Last month, The Chronicle published a column called "Don't Be Hard To Get Along With," written by a faculty member who chastised academics for setting needlessly strict rules in the classroom. "When we are implacable as faculty members, we are not teaching our students how the world works," the columnist wrote. "We are just being jerks."
A fellow professor in my earth-sciences department at the University of North Carolina at Charlotte sent me the link and remarked, "Apparently I am hard to get along with" (my colleague is not). A quick poll of fellow faculty indicates I teach with a bunch of jerks (I do not—well, mostly).
The column, written by Anthony Aycock, an adjunct instructor of English at Campbell University and a full-time legal librarian, questioned why faculty members don't allow late work and makeups on tests, refuse to answer repeat questions, and get annoyed by students texting in class. "Rigid rules, no second chances—those are less prevalent in the real world than we imply in our classroom codes," he wrote, "whose actual impact, I fear, is to make us hard to get along with."
I was midway through the article when I made the disturbing discovery that I was not reading a parody but instead a message put forth by a professor who teaches in an academic world far different than my own.
I am hard to get along with, especially when student behavior in my classes affects the potential for learning by other students. Issues of classroom decorum are frustrating when they represent a lack of respect: No, I won't allow you to openly read The Hunger Games during my lecture. Behavioral issues become more problematic when they influence the learning of others or create an unfair advantage for the perpetrator of the egregious behavior. You missed an exam? And you want to take a make-up after I've reviewed the exam during the following class?
Aycock argues that we should be patient with students who ask questions that have already been answered. I was faced with that situation recently: A question was posed, and I answered. That was followed by a second and third asking of the identical question. The latter two inquiries were made by students who were distracted by their smartphones when I was responding the first time. That situation is far too common and represents a small but significant waste of class time, and, in that moment, I'm afraid I wasn't entirely easy to get along with.
Best of luck holding the attention of 180 nonmajors when you spend half the class repeating yourself. Yes, the final is cumulative.
I must confess that during a class last semester, I was a jerk. Fifteen minutes into lecture a student left the room, went to the a food truck located on the campus, had a picnic lunch (it was a beautiful day), returned to class a half-hour later, and asked me multiple questions about material he had missed. I wasn't able to placate him.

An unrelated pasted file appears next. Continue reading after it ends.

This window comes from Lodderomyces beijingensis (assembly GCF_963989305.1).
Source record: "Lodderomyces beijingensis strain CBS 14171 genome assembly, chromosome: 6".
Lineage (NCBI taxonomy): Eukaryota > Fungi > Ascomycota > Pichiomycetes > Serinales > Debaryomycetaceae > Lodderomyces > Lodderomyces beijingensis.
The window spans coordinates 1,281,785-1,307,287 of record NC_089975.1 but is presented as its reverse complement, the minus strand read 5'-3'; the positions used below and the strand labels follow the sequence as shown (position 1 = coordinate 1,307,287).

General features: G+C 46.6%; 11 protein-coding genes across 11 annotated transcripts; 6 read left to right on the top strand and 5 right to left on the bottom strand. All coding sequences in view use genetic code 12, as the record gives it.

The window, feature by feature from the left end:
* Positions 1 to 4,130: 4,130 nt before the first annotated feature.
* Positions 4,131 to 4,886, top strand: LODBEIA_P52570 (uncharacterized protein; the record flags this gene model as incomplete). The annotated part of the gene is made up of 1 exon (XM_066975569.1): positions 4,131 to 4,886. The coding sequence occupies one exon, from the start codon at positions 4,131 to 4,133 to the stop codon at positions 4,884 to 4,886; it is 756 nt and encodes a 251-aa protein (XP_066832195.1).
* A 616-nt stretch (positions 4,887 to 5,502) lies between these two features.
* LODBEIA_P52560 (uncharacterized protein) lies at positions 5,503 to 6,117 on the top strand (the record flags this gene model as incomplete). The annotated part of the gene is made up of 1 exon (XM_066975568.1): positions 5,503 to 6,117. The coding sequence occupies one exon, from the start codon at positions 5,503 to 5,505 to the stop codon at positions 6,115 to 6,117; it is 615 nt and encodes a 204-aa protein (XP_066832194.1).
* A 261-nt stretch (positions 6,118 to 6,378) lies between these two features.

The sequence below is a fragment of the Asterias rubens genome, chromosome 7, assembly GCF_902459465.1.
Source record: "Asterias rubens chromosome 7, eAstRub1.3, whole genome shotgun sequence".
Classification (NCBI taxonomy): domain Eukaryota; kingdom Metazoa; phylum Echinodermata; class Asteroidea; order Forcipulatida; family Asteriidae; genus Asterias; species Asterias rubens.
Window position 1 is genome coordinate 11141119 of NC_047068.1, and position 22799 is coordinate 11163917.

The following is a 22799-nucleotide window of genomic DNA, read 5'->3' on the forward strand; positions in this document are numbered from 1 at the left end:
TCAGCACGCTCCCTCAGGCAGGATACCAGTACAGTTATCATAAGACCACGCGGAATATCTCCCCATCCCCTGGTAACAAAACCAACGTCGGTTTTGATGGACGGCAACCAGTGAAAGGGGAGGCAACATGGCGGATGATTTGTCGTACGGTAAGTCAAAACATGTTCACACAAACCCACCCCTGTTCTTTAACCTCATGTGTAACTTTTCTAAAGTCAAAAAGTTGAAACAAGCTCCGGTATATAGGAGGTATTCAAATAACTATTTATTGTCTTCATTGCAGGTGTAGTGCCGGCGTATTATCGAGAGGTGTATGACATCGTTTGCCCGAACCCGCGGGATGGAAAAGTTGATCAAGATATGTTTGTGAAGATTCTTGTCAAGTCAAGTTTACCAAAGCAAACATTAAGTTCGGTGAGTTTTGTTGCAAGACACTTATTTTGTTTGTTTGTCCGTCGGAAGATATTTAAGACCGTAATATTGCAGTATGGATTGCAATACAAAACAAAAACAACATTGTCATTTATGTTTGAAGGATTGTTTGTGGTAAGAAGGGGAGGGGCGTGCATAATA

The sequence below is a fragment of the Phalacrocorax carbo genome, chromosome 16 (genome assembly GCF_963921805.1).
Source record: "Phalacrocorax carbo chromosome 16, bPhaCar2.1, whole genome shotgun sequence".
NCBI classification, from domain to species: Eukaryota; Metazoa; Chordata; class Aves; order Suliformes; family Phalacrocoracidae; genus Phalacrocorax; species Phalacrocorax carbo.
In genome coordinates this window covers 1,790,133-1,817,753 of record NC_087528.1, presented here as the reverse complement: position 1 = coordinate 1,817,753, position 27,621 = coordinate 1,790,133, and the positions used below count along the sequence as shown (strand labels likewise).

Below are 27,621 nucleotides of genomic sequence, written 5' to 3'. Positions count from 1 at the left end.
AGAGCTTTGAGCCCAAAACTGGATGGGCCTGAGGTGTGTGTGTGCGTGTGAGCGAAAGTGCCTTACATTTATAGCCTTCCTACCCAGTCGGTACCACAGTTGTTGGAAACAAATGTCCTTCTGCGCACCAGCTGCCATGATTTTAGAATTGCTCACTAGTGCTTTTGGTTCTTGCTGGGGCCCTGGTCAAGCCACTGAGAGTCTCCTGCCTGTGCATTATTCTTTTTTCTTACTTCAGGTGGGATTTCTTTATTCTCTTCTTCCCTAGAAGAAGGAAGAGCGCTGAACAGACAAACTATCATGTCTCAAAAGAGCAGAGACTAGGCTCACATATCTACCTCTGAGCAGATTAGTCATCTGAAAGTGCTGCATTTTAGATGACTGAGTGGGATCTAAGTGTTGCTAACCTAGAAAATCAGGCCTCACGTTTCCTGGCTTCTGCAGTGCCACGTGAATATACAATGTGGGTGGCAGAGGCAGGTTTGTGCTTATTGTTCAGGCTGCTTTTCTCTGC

Issues of student decorum in the classroom have grown in quantity and substance during my 15 years in teaching—to the point that students have recently posted large signs in the lecture halls reminding fellow students of what does and does not represent proper in-class etiquette (e.g., no multiplayer, first-person shooter games during lecture; really). This is not the responsibility of the students—it is that of the professor, and it represents a minimal level of professionalism to ensure a proper learning environment for all.
Finally, in a world where my university is encouraging me to "friend" my students on Facebook (sorry, I'm your professor and not your online friend, and I'd like to avoid blurred lines when determining something as black and white as grades), Aycock presents a disturbing image of the professor not as a teacher/scholar, but rather as a teacher/counselor/employee of the students.
"Rigid rules—no second chances—those are less prevalent in the real world than we imply in our classroom codes." I read that sentence to my wife, a CPA who has extensive experience working for Big Four accounting firms on her résumé, and she sighed. One of her largest complaints of recent graduates is that they have little respect for deadlines and often require repeated instructions to complete the simplest of tasks. In her office, "don't we all have to be told some things more than once" doesn't lead to a smile but rather to a performance review. Note to future graduates: Do not text-message during such a review.
When I started my academic career I thought it was possible to be a patient, professional teacher while still being rigid enough to maintain a nondistracting and effective learning environment in my classroom, all while still appearing to be easy to get along with. Growing issues of decorum challenge that balance, but I'd rather sacrifice the latter to preserve the former.